Notes on a Murder Sponge
On the off chance my wife murders me, I want to tell you something:
I’ve been dipping into “The Best American Short Stories of the Century” and wanted to quick-shout-out A Jury of Her Peers, by Susan Glaspell, published in 1917 and based on the one-act play of the same name published the year before.
It reminds me of a couple of things. The first is that the primary cultural retardant in America is a fear of upsetting the congenitally stupid. I wrote about it here, after realizing that what we think of as “primitive” thinking is really just evidence that we would rather squish new information into old thinking than endanger our already-fragile worldview.
In my story, it was the absurd idea that Egyptians believed a pig ate the moon over the course of 28 days. In Gladspell’s it was the even more absurd idea that women have lives, ideas and insights. That their reasons for being dangerous are somehow more capricious than the reason men are dangerous.
The story, about a pair of women who choose to conceal damning evidence that a housewife murdered her husband, is more than 100 years old. In it, the men run around looking for clues and treating the women (one of whom was fairly close to the accused) like naive children.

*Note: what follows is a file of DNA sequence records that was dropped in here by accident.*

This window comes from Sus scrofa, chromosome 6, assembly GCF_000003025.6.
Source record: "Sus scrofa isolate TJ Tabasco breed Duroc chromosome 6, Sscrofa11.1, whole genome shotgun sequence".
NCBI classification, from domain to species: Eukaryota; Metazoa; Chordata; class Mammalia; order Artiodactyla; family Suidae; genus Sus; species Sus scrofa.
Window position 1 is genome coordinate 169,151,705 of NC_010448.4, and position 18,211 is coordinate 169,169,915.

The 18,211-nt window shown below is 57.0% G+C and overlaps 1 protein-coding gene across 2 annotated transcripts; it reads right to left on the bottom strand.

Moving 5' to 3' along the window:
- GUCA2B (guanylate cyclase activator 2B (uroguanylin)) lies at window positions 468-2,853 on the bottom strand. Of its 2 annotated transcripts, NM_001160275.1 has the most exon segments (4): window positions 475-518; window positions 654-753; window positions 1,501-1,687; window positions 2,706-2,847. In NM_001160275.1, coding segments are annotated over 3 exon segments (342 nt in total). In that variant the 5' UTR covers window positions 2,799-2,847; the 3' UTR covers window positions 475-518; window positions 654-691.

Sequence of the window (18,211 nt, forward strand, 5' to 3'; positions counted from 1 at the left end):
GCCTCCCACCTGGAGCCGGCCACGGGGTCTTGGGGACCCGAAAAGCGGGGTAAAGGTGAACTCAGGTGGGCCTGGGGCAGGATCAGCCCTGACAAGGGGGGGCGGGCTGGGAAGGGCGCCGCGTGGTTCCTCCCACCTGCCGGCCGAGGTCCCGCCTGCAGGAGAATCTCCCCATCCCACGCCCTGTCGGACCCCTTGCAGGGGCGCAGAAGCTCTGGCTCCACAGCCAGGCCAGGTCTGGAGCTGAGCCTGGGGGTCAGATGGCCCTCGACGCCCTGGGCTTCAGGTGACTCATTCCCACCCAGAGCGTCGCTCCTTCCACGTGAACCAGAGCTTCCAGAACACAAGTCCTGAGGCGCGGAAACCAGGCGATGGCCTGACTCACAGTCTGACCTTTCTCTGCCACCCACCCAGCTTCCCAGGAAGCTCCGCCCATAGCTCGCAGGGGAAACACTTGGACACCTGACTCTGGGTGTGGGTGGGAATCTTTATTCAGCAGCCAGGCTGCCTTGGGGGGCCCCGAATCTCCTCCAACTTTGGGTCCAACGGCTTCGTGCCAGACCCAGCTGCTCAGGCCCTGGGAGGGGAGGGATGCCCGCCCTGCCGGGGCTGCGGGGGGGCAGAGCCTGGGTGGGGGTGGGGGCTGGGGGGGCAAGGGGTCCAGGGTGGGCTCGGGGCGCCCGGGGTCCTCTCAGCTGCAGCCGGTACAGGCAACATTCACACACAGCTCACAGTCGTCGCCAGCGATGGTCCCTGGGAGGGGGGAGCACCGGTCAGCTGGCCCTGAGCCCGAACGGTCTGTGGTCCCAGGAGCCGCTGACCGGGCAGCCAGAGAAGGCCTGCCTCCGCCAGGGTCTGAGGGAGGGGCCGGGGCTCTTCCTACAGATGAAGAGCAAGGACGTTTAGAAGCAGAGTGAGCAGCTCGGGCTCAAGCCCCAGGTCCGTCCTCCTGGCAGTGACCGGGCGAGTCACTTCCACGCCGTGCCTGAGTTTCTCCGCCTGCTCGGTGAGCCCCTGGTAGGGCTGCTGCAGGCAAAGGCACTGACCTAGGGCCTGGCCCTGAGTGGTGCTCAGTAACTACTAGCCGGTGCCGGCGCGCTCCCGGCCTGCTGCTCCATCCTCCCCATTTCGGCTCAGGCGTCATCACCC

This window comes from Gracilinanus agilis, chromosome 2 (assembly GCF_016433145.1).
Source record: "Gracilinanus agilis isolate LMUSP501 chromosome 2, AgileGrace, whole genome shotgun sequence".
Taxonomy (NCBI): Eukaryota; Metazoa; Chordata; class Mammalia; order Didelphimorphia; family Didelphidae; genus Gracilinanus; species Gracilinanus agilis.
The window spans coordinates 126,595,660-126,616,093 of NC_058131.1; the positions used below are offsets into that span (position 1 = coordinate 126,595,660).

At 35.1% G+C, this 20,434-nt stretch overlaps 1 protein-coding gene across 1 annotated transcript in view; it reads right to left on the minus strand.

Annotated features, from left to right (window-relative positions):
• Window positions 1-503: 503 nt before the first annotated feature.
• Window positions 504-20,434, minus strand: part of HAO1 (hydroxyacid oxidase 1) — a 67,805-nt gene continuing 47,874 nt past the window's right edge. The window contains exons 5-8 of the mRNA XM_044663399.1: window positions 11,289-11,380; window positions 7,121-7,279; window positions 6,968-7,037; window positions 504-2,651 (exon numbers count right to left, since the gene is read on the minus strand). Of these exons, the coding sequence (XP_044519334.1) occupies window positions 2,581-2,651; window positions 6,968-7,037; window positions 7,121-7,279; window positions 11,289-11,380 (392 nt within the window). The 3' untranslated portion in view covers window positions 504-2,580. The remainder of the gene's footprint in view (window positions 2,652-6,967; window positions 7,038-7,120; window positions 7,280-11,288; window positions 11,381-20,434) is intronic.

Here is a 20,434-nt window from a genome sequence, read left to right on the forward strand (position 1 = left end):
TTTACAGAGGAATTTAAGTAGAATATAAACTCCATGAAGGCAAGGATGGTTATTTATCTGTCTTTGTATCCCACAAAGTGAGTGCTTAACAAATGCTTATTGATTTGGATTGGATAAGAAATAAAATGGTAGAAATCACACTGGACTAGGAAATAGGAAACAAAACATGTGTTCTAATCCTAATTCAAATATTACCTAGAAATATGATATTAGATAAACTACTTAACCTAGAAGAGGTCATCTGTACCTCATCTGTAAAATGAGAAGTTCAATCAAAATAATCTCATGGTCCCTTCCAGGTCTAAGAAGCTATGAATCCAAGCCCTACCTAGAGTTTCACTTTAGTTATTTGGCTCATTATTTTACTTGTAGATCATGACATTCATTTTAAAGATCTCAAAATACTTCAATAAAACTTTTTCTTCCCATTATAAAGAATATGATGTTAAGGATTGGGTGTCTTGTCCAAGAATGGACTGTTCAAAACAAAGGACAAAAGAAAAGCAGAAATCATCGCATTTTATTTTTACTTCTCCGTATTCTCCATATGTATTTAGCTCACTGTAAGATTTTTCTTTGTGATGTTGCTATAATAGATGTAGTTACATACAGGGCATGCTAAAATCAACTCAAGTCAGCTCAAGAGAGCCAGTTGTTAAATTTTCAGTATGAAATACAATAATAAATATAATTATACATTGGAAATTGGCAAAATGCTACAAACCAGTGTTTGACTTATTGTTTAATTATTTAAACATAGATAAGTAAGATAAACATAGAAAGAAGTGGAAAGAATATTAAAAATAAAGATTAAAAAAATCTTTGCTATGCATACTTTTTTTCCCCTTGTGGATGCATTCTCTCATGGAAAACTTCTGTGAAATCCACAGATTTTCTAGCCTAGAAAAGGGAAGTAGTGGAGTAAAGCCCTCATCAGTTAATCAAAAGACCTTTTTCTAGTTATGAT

It is so worth reading that I don’t want to give the particulars away (the full text is in the link above), but I do want to talk about the sponge my wife just bought (pictured above).
It is unnecessarily cutesy. It’s a goddamn sponge. No one needs a cute sponge.
Then it occurred to me that, if the sponge didn’t come packaged that way and my wife carved that smily face herself, the sun-yellow smiley face scrubber is a lot less cute. If she reaches the point of carving happy faces into sponges with a butcher knife without me noticing, whatever happens, I probably have it coming.